Aunt is the nameless aunt of the narrator who moves in to care for him and his sister after their parents' death. She is strong, resourceful, and instrumental in showing the young boy the "true" Russia - bitter, violent, and proud.

Alex Bond is a Russian businessman employed by the narrator (now in his thirties) to see if Charlotte is still alive.


The book opens with the narrator leafing through photographs of old relatives in his grandmother's house in Saranza, a fictional Russian town on the border of the steppe.[1] His grandmother, Charlotte Lemonnier, comes in and starts talking about the photographs and her memories to the boy and his sister. The novel is characterized by stories like this: a collection of Charlotte's memories and the narrator's memories, intertwining so that the text moves seamlessly through their lives in a dreamlike fashion. The movement between Charlotte's French past and the Soviet present causes conflict in the boy's identity as the novel explores both sides of his heritage.

Charlotte begins the novel by transporting her grandchildren to the French 'Atlantis' during the flooding of Paris in 1910. So begins the narrator's desire to learn all about this mysterious French past. He describes the town of Saranza in-between these stories. It is a quiet town bordering the Russian steppe that is lined with old izbas, traditional Russian houses made of logs. The town is a strange mixture of these old relics and the new regime's style that discards any excess or superfluous design, showcasing the theme of the clash between past and present.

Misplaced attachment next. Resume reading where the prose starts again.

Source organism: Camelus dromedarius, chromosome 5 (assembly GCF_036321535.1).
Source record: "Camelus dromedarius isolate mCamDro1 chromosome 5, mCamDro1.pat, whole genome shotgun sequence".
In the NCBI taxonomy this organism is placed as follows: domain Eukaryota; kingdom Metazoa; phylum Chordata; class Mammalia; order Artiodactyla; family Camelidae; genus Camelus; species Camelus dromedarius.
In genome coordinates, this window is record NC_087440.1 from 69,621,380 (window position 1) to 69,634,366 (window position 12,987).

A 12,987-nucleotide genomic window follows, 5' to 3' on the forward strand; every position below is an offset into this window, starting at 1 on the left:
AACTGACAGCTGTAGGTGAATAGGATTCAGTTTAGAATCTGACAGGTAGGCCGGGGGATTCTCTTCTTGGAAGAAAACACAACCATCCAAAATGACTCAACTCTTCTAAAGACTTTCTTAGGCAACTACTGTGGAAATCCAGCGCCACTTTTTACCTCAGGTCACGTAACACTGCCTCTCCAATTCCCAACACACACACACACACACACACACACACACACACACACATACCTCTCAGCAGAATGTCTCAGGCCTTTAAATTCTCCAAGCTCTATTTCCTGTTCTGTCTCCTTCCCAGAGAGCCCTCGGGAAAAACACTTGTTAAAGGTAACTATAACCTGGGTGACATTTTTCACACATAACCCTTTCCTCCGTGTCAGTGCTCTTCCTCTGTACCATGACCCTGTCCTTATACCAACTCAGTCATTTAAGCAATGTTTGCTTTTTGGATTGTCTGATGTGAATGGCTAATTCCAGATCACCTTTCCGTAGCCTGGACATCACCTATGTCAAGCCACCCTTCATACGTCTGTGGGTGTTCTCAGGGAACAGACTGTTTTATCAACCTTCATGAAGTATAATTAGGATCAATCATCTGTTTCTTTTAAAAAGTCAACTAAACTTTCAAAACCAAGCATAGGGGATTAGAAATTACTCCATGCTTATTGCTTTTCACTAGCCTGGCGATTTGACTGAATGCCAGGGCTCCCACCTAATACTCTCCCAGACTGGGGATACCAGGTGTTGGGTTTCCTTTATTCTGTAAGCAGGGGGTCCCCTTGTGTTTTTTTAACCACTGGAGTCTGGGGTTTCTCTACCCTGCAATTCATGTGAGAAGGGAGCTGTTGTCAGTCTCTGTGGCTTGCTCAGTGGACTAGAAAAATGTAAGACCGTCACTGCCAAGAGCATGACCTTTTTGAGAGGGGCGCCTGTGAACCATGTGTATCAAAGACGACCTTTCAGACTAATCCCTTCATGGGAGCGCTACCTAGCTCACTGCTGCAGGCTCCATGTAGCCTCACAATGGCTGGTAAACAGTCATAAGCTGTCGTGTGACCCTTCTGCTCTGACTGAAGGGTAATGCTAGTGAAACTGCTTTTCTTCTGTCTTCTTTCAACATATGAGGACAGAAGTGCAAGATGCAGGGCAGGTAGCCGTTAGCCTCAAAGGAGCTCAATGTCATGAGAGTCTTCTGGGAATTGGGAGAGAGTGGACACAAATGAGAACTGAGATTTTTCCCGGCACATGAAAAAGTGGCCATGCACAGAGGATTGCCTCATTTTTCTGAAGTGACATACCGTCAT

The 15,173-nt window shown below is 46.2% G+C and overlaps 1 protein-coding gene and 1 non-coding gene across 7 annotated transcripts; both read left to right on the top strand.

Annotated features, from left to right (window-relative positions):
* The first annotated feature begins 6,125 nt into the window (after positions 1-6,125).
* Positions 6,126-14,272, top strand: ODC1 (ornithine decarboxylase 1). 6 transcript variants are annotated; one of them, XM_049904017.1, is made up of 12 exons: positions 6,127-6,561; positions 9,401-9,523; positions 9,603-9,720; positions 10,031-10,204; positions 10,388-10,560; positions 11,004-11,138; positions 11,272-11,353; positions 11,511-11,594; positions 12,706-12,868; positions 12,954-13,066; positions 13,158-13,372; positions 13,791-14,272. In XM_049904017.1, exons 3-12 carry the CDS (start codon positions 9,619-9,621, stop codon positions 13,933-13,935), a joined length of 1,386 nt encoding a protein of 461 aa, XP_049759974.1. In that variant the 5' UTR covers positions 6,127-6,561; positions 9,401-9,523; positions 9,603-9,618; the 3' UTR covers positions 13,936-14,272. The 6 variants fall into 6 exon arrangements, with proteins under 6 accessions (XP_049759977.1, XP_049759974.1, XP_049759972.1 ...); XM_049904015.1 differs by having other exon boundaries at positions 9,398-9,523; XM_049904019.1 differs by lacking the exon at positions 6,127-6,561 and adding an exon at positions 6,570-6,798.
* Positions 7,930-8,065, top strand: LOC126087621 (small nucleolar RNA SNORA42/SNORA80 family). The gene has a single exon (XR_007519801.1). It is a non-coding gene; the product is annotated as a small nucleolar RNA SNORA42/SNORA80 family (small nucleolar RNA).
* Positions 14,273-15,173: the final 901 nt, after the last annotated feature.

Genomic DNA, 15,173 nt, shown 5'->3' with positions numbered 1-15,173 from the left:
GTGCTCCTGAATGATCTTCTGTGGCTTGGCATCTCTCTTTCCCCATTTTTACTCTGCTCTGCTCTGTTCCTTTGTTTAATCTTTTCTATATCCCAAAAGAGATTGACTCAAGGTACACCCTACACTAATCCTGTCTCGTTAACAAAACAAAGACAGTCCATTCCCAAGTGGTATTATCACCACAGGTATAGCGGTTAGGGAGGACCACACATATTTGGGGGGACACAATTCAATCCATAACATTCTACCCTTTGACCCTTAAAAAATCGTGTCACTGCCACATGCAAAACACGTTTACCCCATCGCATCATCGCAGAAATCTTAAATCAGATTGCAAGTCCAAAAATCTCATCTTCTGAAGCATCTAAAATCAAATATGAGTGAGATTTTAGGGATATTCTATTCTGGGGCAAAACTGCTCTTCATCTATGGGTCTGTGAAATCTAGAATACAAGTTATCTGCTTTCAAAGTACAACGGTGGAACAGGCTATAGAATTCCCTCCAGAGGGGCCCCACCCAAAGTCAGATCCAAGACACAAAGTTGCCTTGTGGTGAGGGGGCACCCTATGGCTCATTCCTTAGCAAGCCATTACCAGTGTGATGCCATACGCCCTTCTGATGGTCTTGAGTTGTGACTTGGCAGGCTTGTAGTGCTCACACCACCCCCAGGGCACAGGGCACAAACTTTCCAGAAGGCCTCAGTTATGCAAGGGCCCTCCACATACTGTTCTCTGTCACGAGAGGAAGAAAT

At the return of autumn, the boy narrator and his sister return to their hometown, an unnamed industrial, Stalinist-style city on the banks of the Volga. He quickly falls back into the pace of Russian life with its schooling and paramilitary exercises. He becomes confused by the conflicting images with which he has been presented: his grandmother's romanticized French image of Tsar Nicholas II versus "Nicholas the Bloody" as taught at his Soviet school.

The narration reveals more of Charlotte's early life. After the death of her father Norbert, her widowed mother Albertine becomes unstable, making visits to Paris only to insist on returning to Russia. It is the grave of her husband that keeps bringing her back to the Siberian town of Boyarsk. Young Charlotte, roughly age nine, begins to give French lessons to the Governor of Boyarsk's daughter. She becomes caretaker to her mother, who is revealed as a morphine addict. After several relapses, Albertine takes Charlotte with her back to France. But in July 1914, when Charlotte is eleven, Albertine temporarily goes back to Siberia, to put an end to her Siberian life. She never returns to France. Then war breaks out and Charlotte's only caretaker, her uncle Vincent, is killed in battle.

Time jumps ahead to 1921, when Charlotte, now a young woman, is chosen to go to Russia as a Red Cross nurse, because she can speak both French and Russian. Years pass with only the description of wartime hardship and the images of the countless mutilated soldiers that fall under Charlotte's care. Charlotte decides to return to the town of her childhood, Boyarsk, to see the fate of the izba where she and her mother once lived. She comes across an old grizzled woman living there only to find that it is her mother. When Charlotte tries to take her and leave Russia, the authorities of Boyarsk seize her papers and refuse to return them. Mother and daughter barely survive the winter. In May, fearing starvation, Albertine and Charlotte flee the town and begin working on a Siberian farm. Albertine dies two years later. Soon after that, Charlotte marries a Russian man named Fyodor and they settle in the Uzbek town of Bukhara.